Saturday, April 17, 2010

A more human experience

I have played a lot of FPS war games in my time, with the vast majority of them having me alone, or leading an elite team, sneak behind enemy lines and single handedly win the war, or at least change the course of it. Which is strange, because the moments I have most enjoyed have been those where I have been just another soldier in the middle of a chaotic battle: the battle for Red Square or the storming of Omaha that was mandatory in World War Two games for a while. The greatest satisfaction I have had while playing war games was when success was not defeating the enemy, it was surviving.

So why the obsession with being the hero? Well, I suspect part of it is, or has been, technical, and part of it is cultural. For years computers simply lacked the processing capacity to maintain and render large numbers of soldiers in prolonged battle sequences, even now there are serious limits on what can be done without sacrificing graphics.

The cultural element is simpler; we like being the hero. Games are by no means alone in this, just look at cinema’s long history of war films, John Wayne was never just a soldier. Stories about war in cinema and games have primarily been about saving the day, seldom (with exceptions) about just surviving. This hero dominated cultural has begun to shift; for example the duality of Band of Brothers and Brothers in Arms was an amazing experience, filled with characters with whom I connected with far more than the countless heros I had seen and been before. But, even Brothers in Arms could not rise to meet the level of combat shown in its televised half-sister, and at the end of the day we were fighting skirmishes not battles. Good things take time I guess, but personally I’m sick of always being the hero, I want to experience being human.

All this has been at the forefront of my mind as I have recently finished playing through both Brothers in Arms games while re-watching Band of Brothers. It was an interesting experience. Watching the combat on Band of Brothers was more immersive and intense as I had guided my men across those same battlefields and faced those very challenges. On the flip side, I felt much greater attachment to my squad in Brothers in Arms, as Band of Brothers showed me the personal stories of men just like those I was commanding. Both offer very different experiences, but experiences that complemented each other very well. Try it sometime.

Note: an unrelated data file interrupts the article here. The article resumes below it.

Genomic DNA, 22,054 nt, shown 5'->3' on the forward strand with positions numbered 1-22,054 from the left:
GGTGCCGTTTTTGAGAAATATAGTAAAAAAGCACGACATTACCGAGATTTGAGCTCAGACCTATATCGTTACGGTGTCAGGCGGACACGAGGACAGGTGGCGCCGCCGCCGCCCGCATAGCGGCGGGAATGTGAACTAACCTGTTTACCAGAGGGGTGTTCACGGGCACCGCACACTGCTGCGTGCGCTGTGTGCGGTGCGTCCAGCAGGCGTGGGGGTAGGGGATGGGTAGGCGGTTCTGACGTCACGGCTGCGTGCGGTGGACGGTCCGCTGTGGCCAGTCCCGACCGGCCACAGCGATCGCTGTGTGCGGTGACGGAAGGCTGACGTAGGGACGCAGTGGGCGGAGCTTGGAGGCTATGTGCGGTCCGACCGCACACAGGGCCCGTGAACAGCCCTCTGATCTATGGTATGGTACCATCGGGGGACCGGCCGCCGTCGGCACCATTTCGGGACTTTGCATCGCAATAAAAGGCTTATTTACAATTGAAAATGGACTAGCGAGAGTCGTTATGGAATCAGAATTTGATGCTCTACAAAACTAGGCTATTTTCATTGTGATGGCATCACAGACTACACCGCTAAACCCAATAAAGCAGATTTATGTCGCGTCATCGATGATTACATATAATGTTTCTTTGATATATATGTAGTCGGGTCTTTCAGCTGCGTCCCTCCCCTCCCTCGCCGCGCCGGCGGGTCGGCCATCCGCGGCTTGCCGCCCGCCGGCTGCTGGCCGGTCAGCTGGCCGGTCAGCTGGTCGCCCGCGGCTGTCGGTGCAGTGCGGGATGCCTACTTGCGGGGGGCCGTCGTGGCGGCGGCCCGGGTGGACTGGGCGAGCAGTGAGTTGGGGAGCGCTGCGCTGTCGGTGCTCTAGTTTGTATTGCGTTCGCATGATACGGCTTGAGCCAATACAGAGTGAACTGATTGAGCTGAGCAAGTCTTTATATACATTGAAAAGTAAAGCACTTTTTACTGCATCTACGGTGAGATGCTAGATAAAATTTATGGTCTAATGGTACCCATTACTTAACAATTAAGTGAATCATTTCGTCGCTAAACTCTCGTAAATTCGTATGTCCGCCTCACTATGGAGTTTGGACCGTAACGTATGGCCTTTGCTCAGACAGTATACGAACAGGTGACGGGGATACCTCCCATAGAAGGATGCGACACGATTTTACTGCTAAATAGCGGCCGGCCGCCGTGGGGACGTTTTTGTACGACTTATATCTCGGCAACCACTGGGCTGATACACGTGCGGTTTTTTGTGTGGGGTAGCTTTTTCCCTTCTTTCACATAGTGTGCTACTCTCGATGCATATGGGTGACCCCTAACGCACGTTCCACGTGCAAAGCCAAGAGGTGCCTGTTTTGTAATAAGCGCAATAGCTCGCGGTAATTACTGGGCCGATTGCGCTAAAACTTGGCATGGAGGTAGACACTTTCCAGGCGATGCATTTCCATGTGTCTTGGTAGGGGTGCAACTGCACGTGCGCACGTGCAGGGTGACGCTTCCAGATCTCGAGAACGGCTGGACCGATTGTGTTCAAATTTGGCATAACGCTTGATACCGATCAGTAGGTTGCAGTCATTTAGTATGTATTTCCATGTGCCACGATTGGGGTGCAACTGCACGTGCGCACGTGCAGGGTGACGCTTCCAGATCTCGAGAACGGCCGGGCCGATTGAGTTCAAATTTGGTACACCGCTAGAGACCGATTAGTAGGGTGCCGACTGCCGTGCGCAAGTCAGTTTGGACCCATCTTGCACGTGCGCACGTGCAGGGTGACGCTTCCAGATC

Thursday, April 15, 2010

The Return of X-Com?

So X-Com is finally coming back after all these years. Only its coming back in a new and exciting form fit for the 21st century, a FPS. My initial reaction was exactly what has been filling the forums; 2k Marin is taking one of the best games of all time and gutting the very thing that made it great, its tactical combat. No-one wanted to be an X-Com soldier, we just wanted to command them.

Of course that initial reaction could just be just counting chickens before they hatch. At this stage we really know nothing about the game, other than its a FPS in the X-Com universe. It could literally be anything at all, or for that matter, it could never come to be.

There have been a number of attempts, commercial and open source, to capture and recreate the spirit of X-com, but they have never taken off. All the spiritual successors to X-com seemed to ever so lightly miss the mark.

Its possible that X-com was just a game for its time, but I don't think. I think X-com gave us an experience that is hard to quantify let alone reproduce. I vividly remember, as I hope you do; the fear of seeing the first glimpse of an alien in the dark as it passed across an open doorway, the terror as one of those hard shelled aliens sprinted out of the shadows and turned one of your soldiers into a drooling zombie waiting to turn into yet another alien, or the great satisfaction when your hard research paid off to allow your soldiers the fly above the battlefield raining down waypoint guided missiles on anything that moved. Those experiences, not the tactical combat, were the real spirit of X-com.

I'm yet to be convinced a FPS can offer those same or similar experiences. In fact by virtue of its game mechanisms, the new X-com will likely deliver an entirely different set of experiences, but whether they will come even close to what X-com once gave us? Well, only time will tell.

Monday, April 12, 2010

Doors without Rooms

I have been thinking a lot about identity recently, identity and the digital world to be exact. I used to be certain of how I identified myself in the growing digital world but now I'm not so sure.

The old moniker of 'gamer' served me up with a ready made identity in my youth; I was a 'gamer' because I played video games, an activity the mystified the majority of the population. But now I feel that the label is entirely redundant. What merit is there in describing someone as a 'gamer' when games have become mainstreamed. I am no more a 'gamer' than I am a 'movier'. There is nothing wrong with this of course, its just, well, interesting.

I'm still a big fan of games of course, although now days I enjoy a wider range of digital entertainment. Film, television, music, and games all offer ways into different worlds that we can explore individually and collectively, they are portals that can whisk us away and give us that great treasure, experiences.

This blog is about what happens when we step through the doors created by digital entertainment and find not rooms, but those treasured experiences that fill our lives.